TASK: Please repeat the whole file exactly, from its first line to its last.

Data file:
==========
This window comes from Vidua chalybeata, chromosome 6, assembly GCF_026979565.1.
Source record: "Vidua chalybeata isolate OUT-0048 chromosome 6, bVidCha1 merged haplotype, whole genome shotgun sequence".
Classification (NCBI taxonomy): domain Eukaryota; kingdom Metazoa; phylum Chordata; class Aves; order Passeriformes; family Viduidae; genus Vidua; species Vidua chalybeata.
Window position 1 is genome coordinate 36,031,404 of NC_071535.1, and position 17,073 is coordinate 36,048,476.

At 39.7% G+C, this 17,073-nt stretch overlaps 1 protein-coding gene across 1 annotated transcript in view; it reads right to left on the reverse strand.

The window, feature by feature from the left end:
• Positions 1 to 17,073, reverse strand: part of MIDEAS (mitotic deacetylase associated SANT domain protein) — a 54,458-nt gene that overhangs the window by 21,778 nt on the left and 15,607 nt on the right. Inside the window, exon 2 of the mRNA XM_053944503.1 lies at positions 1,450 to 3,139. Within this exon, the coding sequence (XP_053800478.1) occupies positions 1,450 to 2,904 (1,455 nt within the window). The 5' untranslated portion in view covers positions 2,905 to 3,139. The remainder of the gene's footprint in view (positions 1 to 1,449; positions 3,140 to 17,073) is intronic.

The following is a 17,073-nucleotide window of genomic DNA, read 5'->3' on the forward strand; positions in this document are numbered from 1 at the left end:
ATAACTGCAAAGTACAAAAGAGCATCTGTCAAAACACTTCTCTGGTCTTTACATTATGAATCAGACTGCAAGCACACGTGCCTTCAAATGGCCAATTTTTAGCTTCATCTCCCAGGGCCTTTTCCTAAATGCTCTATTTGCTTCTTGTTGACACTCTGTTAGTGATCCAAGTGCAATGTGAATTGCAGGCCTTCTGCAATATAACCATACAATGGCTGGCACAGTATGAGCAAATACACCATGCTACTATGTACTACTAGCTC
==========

This window comes from Vidua chalybeata, chromosome 6, assembly GCF_026979565.1.
Source record: "Vidua chalybeata isolate OUT-0048 chromosome 6, bVidCha1 merged haplotype, whole genome shotgun sequence".
Classification (NCBI taxonomy): domain Eukaryota; kingdom Metazoa; phylum Chordata; class Aves; order Passeriformes; family Viduidae; genus Vidua; species Vidua chalybeata.
Window position 1 is genome coordinate 36,031,404 of NC_071535.1, and position 17,073 is coordinate 36,048,476.

At 39.7% G+C, this 17,073-nt stretch overlaps 1 protein-coding gene across 1 annotated transcript in view; it reads right to left on the reverse strand.

The window, feature by feature from the left end:
• Positions 1 to 17,073, reverse strand: part of MIDEAS (mitotic deacetylase associated SANT domain protein) — a 54,458-nt gene that overhangs the window by 21,778 nt on the left and 15,607 nt on the right. Inside the window, exon 2 of the mRNA XM_053944503.1 lies at positions 1,450 to 3,139. Within this exon, the coding sequence (XP_053800478.1) occupies positions 1,450 to 2,904 (1,455 nt within the window). The 5' untranslated portion in view covers positions 2,905 to 3,139. The remainder of the gene's footprint in view (positions 1 to 1,449; positions 3,140 to 17,073) is intronic.

The following is a 17,073-nucleotide window of genomic DNA, read 5'->3' on the forward strand; positions in this document are numbered from 1 at the left end:
ATAACTGCAAAGTACAAAAGAGCATCTGTCAAAACACTTCTCTGGTCTTTACATTATGAATCAGACTGCAAGCACACGTGCCTTCAAATGGCCAATTTTTAGCTTCATCTCCCAGGGCCTTTTCCTAAATGCTCTATTTGCTTCTTGTTGACACTCTGTTAGTGATCCAAGTGCAATGTGAATTGCAGGCCTTCTGCAATATAACCATACAATGGCTGGCACAGTATGAGCAAATACACCATGCTACTATGTACTACTAGCTC